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Old 10-25-2011, 03:06 PM   #20
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Thanks YankeeDoodle, this has been a learn as we go experience with a ton of help from this forum. It's definitely been a HUGE step up in comfort from tent camping. We'd like to work from the RV one day if we can, so boondocking and laptopping are gonna be our main issue. Would solar allow us to use the outlets?
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Old 10-25-2011, 03:32 PM   #21
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Thanks YankeeDoodle, this has been a learn as we go experience with a ton of help from this forum. It's definitely been a HUGE step up in comfort from tent camping. We'd like to work from the RV one day if we can, so boondocking and laptopping are gonna be our main issue. Would solar allow us to use the outlets?
You'd need to add more batteries and an inverter in addition to solar panels, but with careful and enough sunlight on the panels people do that sort of thing.
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Old 10-25-2011, 03:50 PM   #22
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You'd need to add more batteries and an inverter in addition to solar panels, but with careful and enough sunlight on the panels people do that sort of thing.
Sounds like something we'll definitely be investing in one day then. Thanks!
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Old 10-25-2011, 04:08 PM   #23
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Sunlight / Solar & Generators

Virginia is a lot further south than Canada, and we get a lot more, stonger sun. I'm a fan of solar, but the tradeoff to using it is:
  1. park in direct sunlight and bake like a cookie
  2. carry ground mount panels and park them in direct sunlight & hope no one steals them
  3. pray to avoid 4 days of straight rain, and be prepared to head for full hookup territory if you get them.
I had (for sale reasonable now) a Honda 1000 generator. It is good for running an electric skillet OR a toaster OR a coffee maker OR recharging your batteries - in short any modest need for AC current while boondocking.

When the last hurricane rolled through I bought a Honda 3000 Handi, more for a second generator for the business than for the trailer, but now I'm set to go boondocking for as long as I want to, and run the heat pump or the air conditioner. The Fantastic Fans do a good job in most hot situations, but really the furnace gobbles propane and the heat pump with or without a small space heater added will keep the Airstream toasty.

Egad am I spoiled.

Paula
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Old 10-25-2011, 04:28 PM   #24
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Thanks for the info Paula. Currently we live in a rainforest but do most of our traveling in the southwest, so we were thinking solar over gennie but I have a feeling we will have to take that into serious consideration one day if we plan on doing any long term boondocking.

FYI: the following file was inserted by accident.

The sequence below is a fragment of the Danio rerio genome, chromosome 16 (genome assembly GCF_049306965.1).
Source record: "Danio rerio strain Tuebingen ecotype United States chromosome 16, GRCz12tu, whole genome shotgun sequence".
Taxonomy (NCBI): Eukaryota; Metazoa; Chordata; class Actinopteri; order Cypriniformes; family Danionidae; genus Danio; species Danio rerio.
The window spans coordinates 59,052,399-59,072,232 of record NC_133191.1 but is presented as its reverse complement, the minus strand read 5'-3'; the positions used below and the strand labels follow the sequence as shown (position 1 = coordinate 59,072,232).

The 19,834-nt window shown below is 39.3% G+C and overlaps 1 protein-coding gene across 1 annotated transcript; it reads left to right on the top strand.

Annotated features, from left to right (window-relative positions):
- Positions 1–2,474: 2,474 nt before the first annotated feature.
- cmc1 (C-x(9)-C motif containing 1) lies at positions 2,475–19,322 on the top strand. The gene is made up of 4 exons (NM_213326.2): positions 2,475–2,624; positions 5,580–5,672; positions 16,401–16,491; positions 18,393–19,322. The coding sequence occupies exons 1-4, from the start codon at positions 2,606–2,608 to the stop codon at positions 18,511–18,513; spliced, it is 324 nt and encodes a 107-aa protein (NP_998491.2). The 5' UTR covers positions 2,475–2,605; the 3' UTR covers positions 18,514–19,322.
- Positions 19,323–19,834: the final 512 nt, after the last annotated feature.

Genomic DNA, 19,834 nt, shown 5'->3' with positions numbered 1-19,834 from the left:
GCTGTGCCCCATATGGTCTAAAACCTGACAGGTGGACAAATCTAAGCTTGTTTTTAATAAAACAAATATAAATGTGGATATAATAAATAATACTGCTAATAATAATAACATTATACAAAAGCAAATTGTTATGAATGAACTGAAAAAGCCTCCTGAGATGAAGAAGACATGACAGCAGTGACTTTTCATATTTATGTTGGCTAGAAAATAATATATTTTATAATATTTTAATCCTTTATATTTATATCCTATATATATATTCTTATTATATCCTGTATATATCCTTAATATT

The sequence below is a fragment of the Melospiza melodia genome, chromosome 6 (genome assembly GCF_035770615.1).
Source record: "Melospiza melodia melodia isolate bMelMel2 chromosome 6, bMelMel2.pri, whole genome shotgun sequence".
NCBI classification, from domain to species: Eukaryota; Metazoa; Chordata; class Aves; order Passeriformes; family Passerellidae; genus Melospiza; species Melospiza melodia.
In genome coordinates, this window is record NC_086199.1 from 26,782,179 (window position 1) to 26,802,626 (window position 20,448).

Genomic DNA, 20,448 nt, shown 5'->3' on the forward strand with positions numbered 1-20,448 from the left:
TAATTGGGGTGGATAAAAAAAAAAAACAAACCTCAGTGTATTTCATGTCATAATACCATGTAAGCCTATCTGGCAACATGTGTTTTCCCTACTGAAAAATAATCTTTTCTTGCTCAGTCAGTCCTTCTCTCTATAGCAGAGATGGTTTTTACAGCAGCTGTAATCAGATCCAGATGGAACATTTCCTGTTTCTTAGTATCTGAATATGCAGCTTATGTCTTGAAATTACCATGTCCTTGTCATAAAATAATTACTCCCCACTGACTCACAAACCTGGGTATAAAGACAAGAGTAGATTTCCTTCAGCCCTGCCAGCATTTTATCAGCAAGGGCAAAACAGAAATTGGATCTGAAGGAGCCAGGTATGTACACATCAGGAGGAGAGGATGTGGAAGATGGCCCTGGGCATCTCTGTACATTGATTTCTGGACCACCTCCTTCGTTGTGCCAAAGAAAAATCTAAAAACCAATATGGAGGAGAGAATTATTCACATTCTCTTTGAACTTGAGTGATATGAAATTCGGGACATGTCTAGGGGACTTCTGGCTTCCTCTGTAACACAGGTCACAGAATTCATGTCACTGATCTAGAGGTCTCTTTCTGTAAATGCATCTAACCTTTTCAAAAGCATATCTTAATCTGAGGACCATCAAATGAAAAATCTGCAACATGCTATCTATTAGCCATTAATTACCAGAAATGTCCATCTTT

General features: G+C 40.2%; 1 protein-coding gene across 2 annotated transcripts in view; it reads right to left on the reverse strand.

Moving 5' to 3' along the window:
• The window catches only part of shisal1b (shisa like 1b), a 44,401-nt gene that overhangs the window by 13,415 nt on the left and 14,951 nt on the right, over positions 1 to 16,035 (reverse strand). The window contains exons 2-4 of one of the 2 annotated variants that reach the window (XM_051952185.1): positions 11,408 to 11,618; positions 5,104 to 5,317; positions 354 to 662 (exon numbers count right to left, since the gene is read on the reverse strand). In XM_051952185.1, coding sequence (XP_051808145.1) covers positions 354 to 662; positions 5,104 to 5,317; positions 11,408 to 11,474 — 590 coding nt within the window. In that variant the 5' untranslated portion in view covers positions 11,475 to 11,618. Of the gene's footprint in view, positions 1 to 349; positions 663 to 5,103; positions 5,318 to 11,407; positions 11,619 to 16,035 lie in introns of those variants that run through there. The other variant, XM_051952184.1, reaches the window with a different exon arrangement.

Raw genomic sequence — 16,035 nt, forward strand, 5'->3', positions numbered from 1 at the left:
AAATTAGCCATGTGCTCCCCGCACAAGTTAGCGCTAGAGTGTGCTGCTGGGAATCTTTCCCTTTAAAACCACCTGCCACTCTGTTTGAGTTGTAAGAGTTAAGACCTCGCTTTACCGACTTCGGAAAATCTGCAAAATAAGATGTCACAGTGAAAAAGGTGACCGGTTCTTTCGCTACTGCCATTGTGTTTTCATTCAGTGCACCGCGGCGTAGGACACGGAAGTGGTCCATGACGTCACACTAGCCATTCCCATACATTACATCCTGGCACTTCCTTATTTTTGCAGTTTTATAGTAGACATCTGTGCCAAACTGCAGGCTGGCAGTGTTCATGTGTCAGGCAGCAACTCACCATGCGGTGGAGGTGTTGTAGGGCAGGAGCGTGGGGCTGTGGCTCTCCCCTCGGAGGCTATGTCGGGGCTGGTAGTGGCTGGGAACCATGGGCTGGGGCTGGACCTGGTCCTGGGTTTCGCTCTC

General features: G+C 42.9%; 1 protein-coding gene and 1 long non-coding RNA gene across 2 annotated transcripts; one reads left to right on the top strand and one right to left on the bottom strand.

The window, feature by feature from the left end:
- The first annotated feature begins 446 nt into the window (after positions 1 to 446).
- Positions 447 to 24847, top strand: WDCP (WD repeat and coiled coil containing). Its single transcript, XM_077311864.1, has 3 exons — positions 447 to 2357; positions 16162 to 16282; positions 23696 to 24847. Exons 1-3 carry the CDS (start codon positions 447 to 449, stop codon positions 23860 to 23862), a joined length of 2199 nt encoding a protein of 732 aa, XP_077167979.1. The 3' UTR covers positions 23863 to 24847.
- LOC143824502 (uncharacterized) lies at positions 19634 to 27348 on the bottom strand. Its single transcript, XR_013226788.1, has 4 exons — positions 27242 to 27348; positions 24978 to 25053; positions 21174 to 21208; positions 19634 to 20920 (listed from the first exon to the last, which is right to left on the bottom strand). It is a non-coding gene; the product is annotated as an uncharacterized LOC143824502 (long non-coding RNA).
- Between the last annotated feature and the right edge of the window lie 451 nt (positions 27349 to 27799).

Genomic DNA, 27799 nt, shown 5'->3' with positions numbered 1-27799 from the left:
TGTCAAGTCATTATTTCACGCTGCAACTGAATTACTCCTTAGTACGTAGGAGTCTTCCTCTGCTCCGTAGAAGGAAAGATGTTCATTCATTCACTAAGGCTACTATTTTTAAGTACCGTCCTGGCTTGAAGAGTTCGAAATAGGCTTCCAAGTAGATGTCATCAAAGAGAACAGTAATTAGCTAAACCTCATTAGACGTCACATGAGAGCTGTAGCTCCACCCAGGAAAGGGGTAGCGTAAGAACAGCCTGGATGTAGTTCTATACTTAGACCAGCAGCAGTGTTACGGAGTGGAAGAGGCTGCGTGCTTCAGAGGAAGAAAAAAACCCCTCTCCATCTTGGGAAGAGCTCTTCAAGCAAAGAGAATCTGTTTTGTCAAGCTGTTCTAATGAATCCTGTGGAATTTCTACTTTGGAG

This brings up an excellent question though...does stronger sun charge the panels faster? There are a ton of Canadian cities that get way over 300 days of sunshine a year...but would it still do the trick in the winter?

PS. Turns out Calgary gets an average of 333 days a year of sunshine, who knew?
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Old 10-25-2011, 04:41 PM   #25
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The standard furnace in an Airstream is said to be pretty demanding of battery power (I know this only 2nd-hand through the Forums.) Also, the construction of Airstreams doesn't lend itself to genuine winter weather like you get up there in the Great White North, so heading SW for the winter is probably a good choice.

Re: "stronger sun" charging the panels faster... there are other issues at work as well. Down here we get more hours of sunshine in the winter, in addition to the sun having to burn through a bit less atmosphere because of the angle of incidence of the sun's rays. You'd definitely see less net power per panel on a clear winter day at 49 deg. N than down here at 33 deg. N. Within reason, you should be able to compensate for that with more panels, but of course there are limits to what you can install on top of the trailer.

I'd want a generator backup if I were relying on solar in a cold climate... freezing seems like it would be uncomfortable, and it wouldn't have to be a big generator like you'd need to run the AC.
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Old 10-25-2011, 05:23 PM   #26